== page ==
Fracas in Caracas MEMORIES
Sherry & Stan Goff
sherrynstan at igc.org
Mon Apr 15 05:05:36 MDT 2002
Shades of 1994 in Haiti, when in response to the Haitian masses call for
"justice", the US military coordinated a massive PR campaign around the
notion of "reconciliation." Once Aristide bought that line, a downhill
slide began, one that has never been reversed, and two weeks ago the corrupt
and disorganized Fanmi Lavalas government accepted the whole neoliberal
shebang. If Chavez, whom we all rightly admire right now, does the same, be
very afraid. Aristide's failure was a failure of nerve (with a heavy dose
of personal ambition and opportunism). He failed to use the popular power
he wielded to break his opposition and move forward. Chavez now has that
power, and if he fails to mobilize that power to uproot the bourgeois
opposition, he will go the way of Peron, of Sun Yat-sen, and of Aristide.
"Some people thnk we can make the revolution while the bourgeoisie is
asleep. But the bourgeoisie never sleeps. So we have to make the
revolution right in front of its face."
So says a comrade in Haiti.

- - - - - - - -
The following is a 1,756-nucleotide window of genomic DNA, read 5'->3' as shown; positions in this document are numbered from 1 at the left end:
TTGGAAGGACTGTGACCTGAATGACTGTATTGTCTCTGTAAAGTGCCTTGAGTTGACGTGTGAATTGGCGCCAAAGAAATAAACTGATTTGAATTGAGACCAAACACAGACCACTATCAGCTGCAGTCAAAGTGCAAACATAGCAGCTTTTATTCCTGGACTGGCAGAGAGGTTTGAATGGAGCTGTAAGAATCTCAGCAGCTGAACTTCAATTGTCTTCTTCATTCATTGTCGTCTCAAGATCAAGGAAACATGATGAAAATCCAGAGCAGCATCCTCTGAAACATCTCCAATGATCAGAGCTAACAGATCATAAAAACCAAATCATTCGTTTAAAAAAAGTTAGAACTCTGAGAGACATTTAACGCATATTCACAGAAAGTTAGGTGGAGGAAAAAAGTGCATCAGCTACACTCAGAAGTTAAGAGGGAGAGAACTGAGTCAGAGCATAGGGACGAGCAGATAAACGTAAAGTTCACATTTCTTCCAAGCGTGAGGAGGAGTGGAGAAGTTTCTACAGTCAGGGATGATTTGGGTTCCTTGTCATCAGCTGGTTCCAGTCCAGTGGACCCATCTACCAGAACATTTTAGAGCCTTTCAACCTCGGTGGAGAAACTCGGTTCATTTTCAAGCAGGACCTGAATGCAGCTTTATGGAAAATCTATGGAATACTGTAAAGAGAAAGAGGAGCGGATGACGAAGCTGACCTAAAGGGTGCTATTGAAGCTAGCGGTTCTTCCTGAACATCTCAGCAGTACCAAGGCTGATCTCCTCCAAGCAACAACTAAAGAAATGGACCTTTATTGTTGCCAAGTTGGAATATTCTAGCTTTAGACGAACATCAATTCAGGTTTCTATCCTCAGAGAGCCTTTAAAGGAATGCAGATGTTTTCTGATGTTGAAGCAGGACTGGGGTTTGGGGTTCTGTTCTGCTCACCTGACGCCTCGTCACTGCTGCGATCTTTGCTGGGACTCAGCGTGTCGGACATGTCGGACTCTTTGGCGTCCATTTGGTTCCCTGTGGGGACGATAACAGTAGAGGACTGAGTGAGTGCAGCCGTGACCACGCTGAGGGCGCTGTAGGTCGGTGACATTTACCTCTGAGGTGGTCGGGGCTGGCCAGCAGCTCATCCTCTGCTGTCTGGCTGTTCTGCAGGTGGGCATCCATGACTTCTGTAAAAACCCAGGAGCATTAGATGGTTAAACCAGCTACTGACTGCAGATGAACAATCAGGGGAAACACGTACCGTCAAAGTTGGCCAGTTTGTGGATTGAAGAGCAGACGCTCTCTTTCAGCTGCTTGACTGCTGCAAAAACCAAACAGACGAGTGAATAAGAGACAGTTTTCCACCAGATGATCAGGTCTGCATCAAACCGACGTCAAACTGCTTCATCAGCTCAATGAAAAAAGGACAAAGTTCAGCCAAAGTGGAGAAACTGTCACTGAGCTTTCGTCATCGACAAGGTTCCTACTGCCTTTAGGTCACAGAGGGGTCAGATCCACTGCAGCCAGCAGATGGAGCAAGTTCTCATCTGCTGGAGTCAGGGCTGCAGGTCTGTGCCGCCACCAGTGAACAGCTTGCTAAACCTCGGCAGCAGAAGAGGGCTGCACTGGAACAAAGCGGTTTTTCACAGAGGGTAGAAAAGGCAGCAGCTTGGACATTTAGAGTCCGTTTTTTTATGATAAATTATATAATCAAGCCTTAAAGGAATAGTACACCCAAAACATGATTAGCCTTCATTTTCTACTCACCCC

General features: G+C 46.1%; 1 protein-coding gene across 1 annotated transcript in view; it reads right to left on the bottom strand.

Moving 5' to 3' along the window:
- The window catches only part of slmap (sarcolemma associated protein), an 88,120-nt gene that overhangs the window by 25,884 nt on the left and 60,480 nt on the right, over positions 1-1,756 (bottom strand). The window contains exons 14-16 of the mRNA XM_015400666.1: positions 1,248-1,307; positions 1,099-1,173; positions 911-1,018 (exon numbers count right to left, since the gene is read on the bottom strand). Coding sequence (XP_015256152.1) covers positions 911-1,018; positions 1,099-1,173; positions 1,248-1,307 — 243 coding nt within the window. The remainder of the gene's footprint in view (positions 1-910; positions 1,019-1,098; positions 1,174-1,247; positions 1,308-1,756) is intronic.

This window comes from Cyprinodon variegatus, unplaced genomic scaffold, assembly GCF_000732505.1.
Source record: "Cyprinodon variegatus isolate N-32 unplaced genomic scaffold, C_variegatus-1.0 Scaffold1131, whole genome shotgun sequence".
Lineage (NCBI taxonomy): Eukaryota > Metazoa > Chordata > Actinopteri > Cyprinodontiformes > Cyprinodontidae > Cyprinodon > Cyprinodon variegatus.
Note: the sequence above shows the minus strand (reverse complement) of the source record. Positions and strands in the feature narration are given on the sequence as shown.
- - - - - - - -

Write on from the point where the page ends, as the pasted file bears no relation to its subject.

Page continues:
I am as delighted as everyone about the reversal of this inept State
Department plot, and I don't want to throw cold water on anyone. But if
Chavez' government doesn't ruthlessly purge the administration and the
military of the coup plotters, the mafia union of its leadership, and jail
the bourgeois financiers of this counter-revolution, all will NOT be well.
He has the power, and his worst error would be not to use it.
The Bolivarians can not afford to give a shit about how the US press/DOS
spins it. The Haitian proverb recurs: If you DON'T say good morning to the
devil, he will eat you. If you DO say good morning to the devil, he will
A joke Ben Dupuy, the Secretary General of Haiti's National Popular Party,
Q: Why has there never been a coup in theUnited States?
A: There is no US Embassy there.
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